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Hands-Off Security

Security is a really pertinent topic. All too often in the development world, there's an attitude of figuring security retroactively.

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One bane of development projects is the “just wait while we figure out how to secure it” stall that comes near the end of so many of them. Usually, this ends badly: either security is shortchanged, or the project ends up in permanent limbo.

For instance, if software developers aren’t enforcing a secure software development methodology, the code might delight users and deliver necessary functionality, but security can end up as an (inadequate and ineffective) afterthought.

Alternatively, if operations teams don’t explicitly consider security as part of a service transition event, a service may never make it out of pre-production into a production environment, because it runs into the “just wait while we jigger the security systems” roadblock.

And this roadblock can be permanent.

In scenarios in which the pre-production environment isn’t an exact clone of the production environment—in most organizations, in other words—it’s impossible to fully implement and test the requisite changes to firewalls, IDS systems, and the like.

Rather than bolting on security as an afterthought, or manually tweaking the 10,000-line rule set of a single-point-of-failure choke-point firewall to secure a new service, security should be embedded within the service or application from the start. It should be made a part of deployment planning and testing from day one.

As the adage has it: “Begin as you mean to go on.” Assume security needs to be inherent in every project, service, or offering, and architect your environment and processes accordingly. If developers create their services in the same security environment in which they will eventually run, they can robustly test function and performance in the presence of security. If deployment engineers and architects can develop the operating practices for a new application in the presence of the same kind of security it will have in production, they can be both more complete and more accurate. Likewise, if the pre-production environment mirrors production, they can develop and fully test security configurations before the service transitions to production.

So far so good, but it’s not enough to have good intentions and matching preproduction and production environments. To deliver solid security in the emerging world of private cloud, hybrid cloud, microservice architectures, and DevOps, a security solution needs to support orchestration and automation via automated infrastructure provisioning and management tools, providing a foundation for repeatable, debuggable processes for deployment, testing, and management.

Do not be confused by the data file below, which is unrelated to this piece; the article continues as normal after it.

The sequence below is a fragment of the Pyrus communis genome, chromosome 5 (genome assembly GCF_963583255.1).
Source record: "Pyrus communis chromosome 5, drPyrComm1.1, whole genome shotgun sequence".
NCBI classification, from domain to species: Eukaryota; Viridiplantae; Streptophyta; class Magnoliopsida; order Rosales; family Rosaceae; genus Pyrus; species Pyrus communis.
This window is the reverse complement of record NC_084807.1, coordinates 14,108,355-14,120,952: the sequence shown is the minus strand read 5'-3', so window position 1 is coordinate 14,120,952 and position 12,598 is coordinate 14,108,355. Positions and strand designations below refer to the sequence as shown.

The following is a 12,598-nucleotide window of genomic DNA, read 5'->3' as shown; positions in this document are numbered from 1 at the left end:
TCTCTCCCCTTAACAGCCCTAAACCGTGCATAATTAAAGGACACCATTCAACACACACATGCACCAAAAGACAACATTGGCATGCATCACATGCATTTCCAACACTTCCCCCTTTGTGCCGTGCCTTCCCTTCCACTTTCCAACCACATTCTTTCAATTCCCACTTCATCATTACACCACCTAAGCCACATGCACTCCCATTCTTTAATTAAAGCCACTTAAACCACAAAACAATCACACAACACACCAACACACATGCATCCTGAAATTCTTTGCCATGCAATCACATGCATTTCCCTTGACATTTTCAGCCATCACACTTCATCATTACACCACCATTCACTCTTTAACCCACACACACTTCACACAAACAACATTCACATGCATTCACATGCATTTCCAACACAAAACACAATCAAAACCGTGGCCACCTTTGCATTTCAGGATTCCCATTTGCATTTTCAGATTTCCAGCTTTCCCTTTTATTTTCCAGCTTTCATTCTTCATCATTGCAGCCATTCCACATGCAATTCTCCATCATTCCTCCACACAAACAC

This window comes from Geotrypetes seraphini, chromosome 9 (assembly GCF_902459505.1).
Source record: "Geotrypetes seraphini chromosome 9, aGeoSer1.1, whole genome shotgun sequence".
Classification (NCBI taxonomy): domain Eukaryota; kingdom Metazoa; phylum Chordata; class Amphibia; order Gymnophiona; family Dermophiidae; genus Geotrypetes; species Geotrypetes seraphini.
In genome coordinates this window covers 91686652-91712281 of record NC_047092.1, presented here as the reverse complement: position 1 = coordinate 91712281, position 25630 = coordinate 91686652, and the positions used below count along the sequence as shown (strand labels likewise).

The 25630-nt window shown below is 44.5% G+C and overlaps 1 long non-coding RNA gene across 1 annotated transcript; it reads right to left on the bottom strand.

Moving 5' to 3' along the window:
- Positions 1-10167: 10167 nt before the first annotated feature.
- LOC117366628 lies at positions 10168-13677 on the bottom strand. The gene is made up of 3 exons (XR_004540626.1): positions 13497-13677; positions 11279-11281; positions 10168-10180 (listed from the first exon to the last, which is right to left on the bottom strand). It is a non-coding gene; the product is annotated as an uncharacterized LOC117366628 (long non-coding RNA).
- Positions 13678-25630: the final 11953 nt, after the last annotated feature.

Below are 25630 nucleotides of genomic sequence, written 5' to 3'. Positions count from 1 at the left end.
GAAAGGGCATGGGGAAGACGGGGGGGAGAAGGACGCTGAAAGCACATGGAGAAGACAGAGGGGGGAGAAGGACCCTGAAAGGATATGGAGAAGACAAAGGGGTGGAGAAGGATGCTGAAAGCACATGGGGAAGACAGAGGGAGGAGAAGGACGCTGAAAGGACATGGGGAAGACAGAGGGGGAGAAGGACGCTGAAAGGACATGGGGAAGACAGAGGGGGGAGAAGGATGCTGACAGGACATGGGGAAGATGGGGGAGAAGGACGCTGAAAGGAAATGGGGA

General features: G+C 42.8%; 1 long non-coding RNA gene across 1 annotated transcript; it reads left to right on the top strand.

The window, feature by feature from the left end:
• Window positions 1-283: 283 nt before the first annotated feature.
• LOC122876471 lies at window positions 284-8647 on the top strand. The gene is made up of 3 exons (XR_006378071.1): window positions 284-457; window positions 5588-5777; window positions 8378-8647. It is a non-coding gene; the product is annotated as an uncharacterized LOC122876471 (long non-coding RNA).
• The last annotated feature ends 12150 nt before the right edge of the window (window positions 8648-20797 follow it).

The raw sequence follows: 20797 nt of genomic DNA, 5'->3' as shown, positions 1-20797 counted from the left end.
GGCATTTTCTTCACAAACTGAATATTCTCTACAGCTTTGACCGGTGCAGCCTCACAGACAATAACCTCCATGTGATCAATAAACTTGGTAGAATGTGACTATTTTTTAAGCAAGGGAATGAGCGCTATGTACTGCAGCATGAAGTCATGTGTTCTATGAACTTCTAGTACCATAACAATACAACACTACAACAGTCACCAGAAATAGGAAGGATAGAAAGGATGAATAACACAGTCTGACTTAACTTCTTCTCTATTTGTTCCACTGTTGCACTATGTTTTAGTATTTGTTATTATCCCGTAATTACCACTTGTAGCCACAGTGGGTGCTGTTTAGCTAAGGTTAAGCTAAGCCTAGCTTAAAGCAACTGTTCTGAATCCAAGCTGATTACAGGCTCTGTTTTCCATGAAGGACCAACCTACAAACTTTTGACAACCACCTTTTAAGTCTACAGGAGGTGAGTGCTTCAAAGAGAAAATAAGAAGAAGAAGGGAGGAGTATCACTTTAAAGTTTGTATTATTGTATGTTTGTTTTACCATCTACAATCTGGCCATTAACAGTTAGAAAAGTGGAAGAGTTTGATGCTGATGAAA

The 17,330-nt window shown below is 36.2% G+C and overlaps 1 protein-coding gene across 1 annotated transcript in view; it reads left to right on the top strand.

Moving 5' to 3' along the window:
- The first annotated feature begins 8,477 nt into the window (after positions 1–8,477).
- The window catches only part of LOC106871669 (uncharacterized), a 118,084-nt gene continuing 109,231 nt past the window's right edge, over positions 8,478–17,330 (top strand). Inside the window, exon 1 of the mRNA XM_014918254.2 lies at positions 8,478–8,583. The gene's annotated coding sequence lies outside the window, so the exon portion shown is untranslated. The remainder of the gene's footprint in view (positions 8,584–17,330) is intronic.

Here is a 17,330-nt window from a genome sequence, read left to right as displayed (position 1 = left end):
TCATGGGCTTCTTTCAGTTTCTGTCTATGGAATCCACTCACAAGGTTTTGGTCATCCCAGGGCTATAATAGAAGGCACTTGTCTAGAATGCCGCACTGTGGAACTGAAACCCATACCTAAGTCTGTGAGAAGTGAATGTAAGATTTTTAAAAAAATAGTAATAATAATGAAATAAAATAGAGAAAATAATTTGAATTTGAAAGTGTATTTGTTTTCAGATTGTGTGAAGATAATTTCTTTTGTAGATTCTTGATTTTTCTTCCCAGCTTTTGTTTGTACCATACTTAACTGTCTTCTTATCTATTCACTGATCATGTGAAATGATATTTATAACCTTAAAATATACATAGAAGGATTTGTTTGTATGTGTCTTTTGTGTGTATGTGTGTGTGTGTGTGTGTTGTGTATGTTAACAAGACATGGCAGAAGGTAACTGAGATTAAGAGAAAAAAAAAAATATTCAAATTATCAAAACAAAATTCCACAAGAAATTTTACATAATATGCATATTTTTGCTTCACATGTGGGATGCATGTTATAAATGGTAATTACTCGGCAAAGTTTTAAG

Both building security in sync with building the application (or its run-book) and making security a full-fledged, cloud-like service require security solutions that are fully API-enabled—that is, that have API access to all functions. Both also require, ultimately, that the solution is built to be granular, dynamic, and elastic, like the rest of the resources in a cloud environment:

Granular, so the work and complexity of securing an application can be spread out, with distinct enforcement points securing different parts of the environment.

Dynamic and elastic, so it can scale up and down as any given solution it secures does, and can deal with service components being movable among environments.

In sum, to build security in from the start and handle it at scale takes automation. And the more you automate, the more you can focus on delivering stellar functionality to users rather than worrying about security—whether as a roadblock or a cumbersome, ineffective, performance-killing afterthought.

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Topics:
secure coding ,security

Published at DZone with permission of Tatiana Crawford, DZone MVB. See the original article here.

Opinions expressed by DZone contributors are their own.

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